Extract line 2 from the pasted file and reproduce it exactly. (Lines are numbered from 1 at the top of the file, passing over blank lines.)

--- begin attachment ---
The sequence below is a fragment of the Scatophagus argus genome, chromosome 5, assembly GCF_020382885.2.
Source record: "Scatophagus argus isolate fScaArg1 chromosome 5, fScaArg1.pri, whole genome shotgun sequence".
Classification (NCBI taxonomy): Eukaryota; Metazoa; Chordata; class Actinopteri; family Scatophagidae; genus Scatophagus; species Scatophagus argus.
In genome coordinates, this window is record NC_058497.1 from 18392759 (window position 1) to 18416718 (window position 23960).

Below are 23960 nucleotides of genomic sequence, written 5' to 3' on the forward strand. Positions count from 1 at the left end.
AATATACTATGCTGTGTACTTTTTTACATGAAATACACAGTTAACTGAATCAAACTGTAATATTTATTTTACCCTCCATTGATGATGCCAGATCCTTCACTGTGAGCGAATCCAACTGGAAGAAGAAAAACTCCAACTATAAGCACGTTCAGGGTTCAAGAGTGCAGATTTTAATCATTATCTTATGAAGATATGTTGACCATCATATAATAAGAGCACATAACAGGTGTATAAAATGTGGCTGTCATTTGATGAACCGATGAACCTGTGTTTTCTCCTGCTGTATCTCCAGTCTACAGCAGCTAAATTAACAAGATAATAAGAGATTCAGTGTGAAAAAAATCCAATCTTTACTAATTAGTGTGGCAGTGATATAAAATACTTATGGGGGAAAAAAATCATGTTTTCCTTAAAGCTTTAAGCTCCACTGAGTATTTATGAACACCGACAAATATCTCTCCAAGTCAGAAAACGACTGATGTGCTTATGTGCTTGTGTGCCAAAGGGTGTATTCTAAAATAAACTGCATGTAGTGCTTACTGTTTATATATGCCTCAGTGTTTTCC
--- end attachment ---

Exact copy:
Source record: "Scatophagus argus isolate fScaArg1 chromosome 5, fScaArg1.pri, whole genome shotgun sequence".